The phrase that he is the world’s most magnificent horse is breathlessly resonating across the internet, accompanied by a photograph of a stunning Akhal-Teke with a glistening golden coat. The horse won the title of the world’s most beautiful horse after a worldwide vote in a dubious contest. Despite the fact that the contest was discovered as a hoax, the horse is undeniably real and a sight to behold. According to Horse Nation, the horse’s dazzling, almost otherworldly brightness is due to its hair texture, which can bend light.
This equestrian tale began with an impassioned admirer’s social media post, which swiftly went viral, gathering global appreciation. This, in turn, led to the belief that the horse had won a beauty pageant, and not just any beauty pageant, but the coveted title of the world’s most beautiful horse. Despite its historical pedigree, the breed only recently received worldwide attention following Turkmenistan’s annexation by Russia in the late nineteenth century. The Akhal-Teke is a thoroughbred horse that stands between 58 and 64 inches (147 to 163 cm) tall and is known for its gorgeous coat that shines in the light. Because of its stunning beauty, it is known as ‘the horse from heaven’ in China.
The glittering coat of this amazing creature isn’t just for show. According to experts, its fur’s peculiar structure is meant to enhance and reflect light, resulting in a bright sheen. The Akhal-Teke is said to be born with its golden coat as a type of camouflage in the desert, where its metallic sheen blends in with the sand and rocks. In modern times, the chances of encountering, let alone owning, an Akhal-Teke horse are rare, with estimates putting their global population at approximately 1,250. If the allure of a golden horse has piqued your interest, there are other equally stunning possibilities in the same hue.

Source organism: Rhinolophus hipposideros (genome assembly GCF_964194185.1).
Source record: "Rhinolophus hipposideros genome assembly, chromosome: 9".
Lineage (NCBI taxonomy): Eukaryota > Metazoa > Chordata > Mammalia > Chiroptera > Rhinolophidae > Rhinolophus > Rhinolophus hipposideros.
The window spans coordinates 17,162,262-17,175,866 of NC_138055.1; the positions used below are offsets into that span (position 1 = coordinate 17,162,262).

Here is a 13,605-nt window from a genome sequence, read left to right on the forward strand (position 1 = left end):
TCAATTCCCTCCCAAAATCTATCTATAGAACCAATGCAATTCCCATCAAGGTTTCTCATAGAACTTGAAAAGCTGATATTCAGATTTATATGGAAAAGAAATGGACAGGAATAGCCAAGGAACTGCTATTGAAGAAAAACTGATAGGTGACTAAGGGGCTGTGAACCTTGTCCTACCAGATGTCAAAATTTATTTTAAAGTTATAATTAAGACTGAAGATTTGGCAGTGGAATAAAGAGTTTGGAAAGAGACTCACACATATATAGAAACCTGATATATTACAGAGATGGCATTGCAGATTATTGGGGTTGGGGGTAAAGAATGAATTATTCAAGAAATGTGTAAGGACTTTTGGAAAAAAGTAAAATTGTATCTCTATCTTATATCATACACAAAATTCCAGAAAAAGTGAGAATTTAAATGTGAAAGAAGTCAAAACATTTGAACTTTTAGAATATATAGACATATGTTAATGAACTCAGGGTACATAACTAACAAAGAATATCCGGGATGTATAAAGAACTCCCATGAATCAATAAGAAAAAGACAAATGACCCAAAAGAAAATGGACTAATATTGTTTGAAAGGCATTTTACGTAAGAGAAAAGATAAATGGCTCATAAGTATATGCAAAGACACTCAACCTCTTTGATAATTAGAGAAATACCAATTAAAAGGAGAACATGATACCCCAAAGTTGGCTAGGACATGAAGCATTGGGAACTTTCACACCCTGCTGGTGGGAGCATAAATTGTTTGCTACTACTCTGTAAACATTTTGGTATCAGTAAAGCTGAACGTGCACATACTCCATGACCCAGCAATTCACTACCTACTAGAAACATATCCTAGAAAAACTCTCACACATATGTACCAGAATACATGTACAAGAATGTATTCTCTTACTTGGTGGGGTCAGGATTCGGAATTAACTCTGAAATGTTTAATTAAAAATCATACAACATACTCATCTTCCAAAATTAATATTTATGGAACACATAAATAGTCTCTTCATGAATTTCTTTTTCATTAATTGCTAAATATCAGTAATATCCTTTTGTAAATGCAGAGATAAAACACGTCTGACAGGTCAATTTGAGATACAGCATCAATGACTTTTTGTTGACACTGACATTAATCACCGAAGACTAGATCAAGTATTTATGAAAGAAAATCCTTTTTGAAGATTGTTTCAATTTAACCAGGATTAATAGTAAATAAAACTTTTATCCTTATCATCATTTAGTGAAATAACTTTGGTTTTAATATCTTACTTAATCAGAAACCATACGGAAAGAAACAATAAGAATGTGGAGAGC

While horses come in a wide range of stunning colors, owning a golden mount does not have to be an unachievable dream, albeit horse ownership can still be costly. A golden horse is definitely majestic, maybe influenced by Queen Isabella of Spain, who formerly prohibited commoners from possessing them, strengthening their relationship with royalty. It could also be a reference to the fairy tale theme of princesses being encircled by riches while heroes ride white horses. A simpler explanation could be the allure of presenting money, power, and privilege by association with the color gold.
According to legend, Queen Isabella of Spain was so infatuated with golden horses that she had a whopping 100 of them. She sent a prized palomino stallion and five mares to Mexico in the early 1500s, expecting to sow the seeds of gold in the New World. This proved to be a successful business, as palominos are now quite popular in America, owing to their adaptability in a variety of horse sports. On its website, the Palomino Horse Association lists their use in ranching, racing, rodeos, pleasure riding, parades, shows, fiestas, jumping, trail rides, and other activities.